Republicans are alienating voters by bowing to its extremist base on culture war issues: NYT
Gage Skidmore.

With its MAGA base increasingly out of the mainstream of American political thought on social issues, GOP candidates are increasingly stuck in a bind as the seek the votes of independents.

"Republicans have perfected the art of keeping the heat on Democrats on the searing social issues of the day, but this election year, it seems to be Republicans who are getting scorched," The New York Times reported Saturday. "During a midterm cycle that seemed tailor-made for significant Republican gains in the House and Senate, Democrats have managed to grab the advantage on abortion rights and same-sex marriage, steering the conversation away from topics that are thornier for them, such as inflation and crime."

The report came as Trump travels to Ohio for a rally with Senate candidate J.D. Vance.

"One reason for their struggles is that a large swath of the Republican base has fallen out of step with broader public opinion on these issues. Most Americans favor same-sex marriage rights and at least some abortion rights, but many Republican voters continue to oppose same-sex marriage and want strict abortion limits if not an outright ban," the newspaper reported. "The disconnect makes navigating those topics treacherous for Republicans, who are faced with the choice of turning off their core supporters or alienating the independents whose support they need to prevail in November."

Democrats were given a gift when Sen. Lindsey Graham (R-SC) pushed for nationwide abortion restrictions, reversing his opinion that the issue should be left to the states.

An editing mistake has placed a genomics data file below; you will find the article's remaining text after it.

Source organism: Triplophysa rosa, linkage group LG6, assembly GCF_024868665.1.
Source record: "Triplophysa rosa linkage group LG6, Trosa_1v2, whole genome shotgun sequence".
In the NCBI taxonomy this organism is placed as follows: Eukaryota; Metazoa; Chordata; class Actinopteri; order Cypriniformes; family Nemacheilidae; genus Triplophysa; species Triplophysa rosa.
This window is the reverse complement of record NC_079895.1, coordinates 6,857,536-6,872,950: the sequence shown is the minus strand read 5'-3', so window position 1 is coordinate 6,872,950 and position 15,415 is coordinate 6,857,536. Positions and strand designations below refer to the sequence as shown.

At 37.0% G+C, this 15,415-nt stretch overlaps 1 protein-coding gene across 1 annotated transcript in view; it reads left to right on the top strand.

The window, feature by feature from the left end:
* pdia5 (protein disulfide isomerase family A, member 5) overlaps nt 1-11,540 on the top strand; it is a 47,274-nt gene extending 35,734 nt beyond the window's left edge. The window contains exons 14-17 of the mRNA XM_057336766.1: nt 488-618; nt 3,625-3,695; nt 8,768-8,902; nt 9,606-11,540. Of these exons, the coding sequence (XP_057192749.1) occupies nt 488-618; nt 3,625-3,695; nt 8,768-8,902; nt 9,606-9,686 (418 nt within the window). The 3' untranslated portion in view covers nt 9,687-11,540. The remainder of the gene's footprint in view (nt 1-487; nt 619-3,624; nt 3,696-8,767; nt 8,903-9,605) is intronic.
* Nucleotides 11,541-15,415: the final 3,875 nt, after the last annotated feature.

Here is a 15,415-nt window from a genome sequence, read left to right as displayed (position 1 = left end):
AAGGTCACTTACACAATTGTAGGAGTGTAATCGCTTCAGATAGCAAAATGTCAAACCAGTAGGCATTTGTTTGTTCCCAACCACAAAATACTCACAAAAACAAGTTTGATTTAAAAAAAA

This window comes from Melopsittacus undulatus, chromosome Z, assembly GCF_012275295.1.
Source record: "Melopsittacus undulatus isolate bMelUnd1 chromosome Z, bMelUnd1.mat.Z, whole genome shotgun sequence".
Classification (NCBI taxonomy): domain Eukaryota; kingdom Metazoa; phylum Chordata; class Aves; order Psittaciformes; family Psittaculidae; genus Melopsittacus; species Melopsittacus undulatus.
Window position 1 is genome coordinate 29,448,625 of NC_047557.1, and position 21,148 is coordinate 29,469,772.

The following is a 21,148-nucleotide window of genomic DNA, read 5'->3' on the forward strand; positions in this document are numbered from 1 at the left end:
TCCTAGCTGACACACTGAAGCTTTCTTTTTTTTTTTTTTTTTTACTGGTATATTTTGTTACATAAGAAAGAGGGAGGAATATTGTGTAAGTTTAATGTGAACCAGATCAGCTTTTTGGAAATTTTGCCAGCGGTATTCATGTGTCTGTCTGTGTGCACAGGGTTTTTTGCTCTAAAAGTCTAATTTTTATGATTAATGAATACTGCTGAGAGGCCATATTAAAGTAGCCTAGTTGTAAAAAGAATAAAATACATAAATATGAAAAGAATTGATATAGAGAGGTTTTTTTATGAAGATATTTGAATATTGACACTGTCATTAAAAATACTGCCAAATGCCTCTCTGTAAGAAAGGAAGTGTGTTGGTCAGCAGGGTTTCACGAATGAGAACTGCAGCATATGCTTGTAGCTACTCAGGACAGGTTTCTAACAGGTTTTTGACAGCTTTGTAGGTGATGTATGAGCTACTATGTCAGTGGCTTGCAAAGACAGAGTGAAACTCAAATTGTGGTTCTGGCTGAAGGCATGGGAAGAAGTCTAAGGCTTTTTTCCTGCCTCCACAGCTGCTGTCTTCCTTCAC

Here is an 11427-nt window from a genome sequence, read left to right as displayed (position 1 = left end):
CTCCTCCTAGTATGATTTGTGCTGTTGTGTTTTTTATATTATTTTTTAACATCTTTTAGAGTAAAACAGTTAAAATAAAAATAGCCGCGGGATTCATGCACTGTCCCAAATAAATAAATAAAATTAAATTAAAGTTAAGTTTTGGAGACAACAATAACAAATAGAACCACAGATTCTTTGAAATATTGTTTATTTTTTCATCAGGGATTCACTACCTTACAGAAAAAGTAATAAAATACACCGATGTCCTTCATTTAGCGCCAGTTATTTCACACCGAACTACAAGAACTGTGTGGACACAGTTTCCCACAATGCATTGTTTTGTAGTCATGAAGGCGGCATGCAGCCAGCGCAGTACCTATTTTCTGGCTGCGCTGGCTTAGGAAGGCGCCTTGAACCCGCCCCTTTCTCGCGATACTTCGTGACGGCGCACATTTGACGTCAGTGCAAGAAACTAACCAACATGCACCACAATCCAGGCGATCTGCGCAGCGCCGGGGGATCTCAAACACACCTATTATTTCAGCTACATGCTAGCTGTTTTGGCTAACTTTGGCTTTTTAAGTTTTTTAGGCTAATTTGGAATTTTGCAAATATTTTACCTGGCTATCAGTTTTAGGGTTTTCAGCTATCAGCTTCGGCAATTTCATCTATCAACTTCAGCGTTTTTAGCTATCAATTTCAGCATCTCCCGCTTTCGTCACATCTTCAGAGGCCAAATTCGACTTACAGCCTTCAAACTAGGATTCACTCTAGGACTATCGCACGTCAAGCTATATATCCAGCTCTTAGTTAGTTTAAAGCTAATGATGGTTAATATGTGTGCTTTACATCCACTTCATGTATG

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"To cringes from many of his Republican colleagues, Mr. Graham declared that the coming election was essentially a referendum on abortion — and that if his party won control of Congress, it would, in fact, consider a ban," the newspaper reported. "Privately, many of Mr. Graham’s colleagues wanted to throttle him."

A new poll showed voters narrowly backing Democrats for Congress.

"Even as they struggle to persuade voters that they should be trusted on the economy, Democrats remain unexpectedly competitive in the battle for Congress as the sprint to November’s midterm election begins, a New York Times/Siena College poll has found. The surprising Democratic strength has been bolstered by falling gas prices and President Biden’s success at breaking through legislative gridlock in Washington to pass his agenda," the newspaper reported. "For now, the fury over abortion and the renewed spotlight on Mr. Trump have helped mask deep Democratic vulnerabilities that might ultimately make Republicans favored to retake Congress — if Republicans could refocus the electorate on the economy and inflation."